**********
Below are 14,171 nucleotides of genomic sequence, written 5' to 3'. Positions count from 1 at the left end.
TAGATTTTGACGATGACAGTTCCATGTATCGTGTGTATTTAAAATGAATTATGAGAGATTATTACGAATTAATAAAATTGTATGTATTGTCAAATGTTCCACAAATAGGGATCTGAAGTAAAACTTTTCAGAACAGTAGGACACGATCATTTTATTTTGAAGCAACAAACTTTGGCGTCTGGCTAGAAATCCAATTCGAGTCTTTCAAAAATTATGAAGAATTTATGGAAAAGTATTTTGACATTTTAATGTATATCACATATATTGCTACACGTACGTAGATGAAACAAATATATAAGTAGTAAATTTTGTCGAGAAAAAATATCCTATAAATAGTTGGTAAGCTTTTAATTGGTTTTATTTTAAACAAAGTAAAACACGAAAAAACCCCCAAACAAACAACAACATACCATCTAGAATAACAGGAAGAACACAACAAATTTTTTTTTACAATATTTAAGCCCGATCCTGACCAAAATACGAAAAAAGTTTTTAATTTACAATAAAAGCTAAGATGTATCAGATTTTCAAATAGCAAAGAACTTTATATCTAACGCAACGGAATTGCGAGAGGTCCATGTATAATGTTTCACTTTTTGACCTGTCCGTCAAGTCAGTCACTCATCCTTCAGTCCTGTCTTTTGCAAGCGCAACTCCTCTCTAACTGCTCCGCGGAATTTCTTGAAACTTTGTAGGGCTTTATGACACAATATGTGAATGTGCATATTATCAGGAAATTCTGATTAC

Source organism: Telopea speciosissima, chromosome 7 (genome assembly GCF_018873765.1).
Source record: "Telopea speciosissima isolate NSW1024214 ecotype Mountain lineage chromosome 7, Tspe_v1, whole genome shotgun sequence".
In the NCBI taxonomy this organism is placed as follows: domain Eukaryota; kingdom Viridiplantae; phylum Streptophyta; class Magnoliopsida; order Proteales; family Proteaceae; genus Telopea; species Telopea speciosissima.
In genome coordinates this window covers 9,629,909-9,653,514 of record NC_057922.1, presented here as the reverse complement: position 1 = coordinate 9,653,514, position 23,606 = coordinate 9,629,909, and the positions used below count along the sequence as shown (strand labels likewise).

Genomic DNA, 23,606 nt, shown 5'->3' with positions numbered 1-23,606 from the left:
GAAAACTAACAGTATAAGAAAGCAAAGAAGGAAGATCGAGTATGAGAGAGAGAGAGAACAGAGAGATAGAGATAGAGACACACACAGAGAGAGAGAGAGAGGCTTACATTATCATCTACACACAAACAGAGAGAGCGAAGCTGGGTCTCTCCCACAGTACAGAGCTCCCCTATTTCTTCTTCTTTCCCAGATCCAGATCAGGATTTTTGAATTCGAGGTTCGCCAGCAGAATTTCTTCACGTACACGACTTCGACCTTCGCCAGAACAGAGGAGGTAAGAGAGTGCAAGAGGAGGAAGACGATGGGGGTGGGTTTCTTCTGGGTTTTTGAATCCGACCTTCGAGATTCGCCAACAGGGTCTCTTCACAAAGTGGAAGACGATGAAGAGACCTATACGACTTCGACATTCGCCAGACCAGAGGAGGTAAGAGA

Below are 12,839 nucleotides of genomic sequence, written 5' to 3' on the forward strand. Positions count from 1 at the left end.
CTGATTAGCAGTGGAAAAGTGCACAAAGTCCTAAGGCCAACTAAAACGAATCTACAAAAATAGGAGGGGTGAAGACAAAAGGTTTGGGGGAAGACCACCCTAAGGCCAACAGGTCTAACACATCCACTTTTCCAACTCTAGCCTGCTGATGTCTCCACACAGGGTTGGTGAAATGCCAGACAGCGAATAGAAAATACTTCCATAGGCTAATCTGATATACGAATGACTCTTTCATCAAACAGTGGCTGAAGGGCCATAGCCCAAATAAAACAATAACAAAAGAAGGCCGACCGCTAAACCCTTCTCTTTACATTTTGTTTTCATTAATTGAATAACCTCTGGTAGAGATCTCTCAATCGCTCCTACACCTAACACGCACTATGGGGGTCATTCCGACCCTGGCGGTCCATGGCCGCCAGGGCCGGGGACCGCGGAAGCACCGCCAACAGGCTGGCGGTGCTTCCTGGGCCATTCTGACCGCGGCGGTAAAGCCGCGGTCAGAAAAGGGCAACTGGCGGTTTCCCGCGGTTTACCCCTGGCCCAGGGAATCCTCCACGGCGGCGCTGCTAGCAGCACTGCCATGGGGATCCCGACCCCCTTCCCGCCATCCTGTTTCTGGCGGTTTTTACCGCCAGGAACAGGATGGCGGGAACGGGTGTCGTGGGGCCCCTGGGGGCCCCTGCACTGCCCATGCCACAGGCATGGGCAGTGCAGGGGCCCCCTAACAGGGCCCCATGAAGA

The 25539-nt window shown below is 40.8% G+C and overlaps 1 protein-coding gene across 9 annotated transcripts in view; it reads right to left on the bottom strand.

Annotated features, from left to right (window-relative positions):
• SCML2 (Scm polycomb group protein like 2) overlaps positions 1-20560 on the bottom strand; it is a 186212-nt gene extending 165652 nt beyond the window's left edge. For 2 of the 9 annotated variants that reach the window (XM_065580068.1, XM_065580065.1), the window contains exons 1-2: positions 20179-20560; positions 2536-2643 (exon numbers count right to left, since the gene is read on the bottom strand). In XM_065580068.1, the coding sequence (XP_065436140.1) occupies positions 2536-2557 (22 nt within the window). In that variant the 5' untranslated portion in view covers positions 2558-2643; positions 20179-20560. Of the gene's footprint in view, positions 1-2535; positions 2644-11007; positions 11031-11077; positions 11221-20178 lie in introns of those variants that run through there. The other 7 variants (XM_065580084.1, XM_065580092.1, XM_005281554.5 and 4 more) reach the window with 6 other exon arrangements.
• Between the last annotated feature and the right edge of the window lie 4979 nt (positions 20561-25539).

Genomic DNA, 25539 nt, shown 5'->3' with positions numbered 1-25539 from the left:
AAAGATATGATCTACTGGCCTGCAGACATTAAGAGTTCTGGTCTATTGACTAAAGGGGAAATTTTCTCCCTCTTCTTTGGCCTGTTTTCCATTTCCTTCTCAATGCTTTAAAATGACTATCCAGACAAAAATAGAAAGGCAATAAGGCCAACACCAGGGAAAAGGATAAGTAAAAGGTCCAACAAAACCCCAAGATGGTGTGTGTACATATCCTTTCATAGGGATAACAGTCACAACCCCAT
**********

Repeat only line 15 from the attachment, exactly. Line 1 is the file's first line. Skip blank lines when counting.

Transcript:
Genomic DNA, 25539 nt, shown 5'->3' with positions numbered 1-25539 from the left: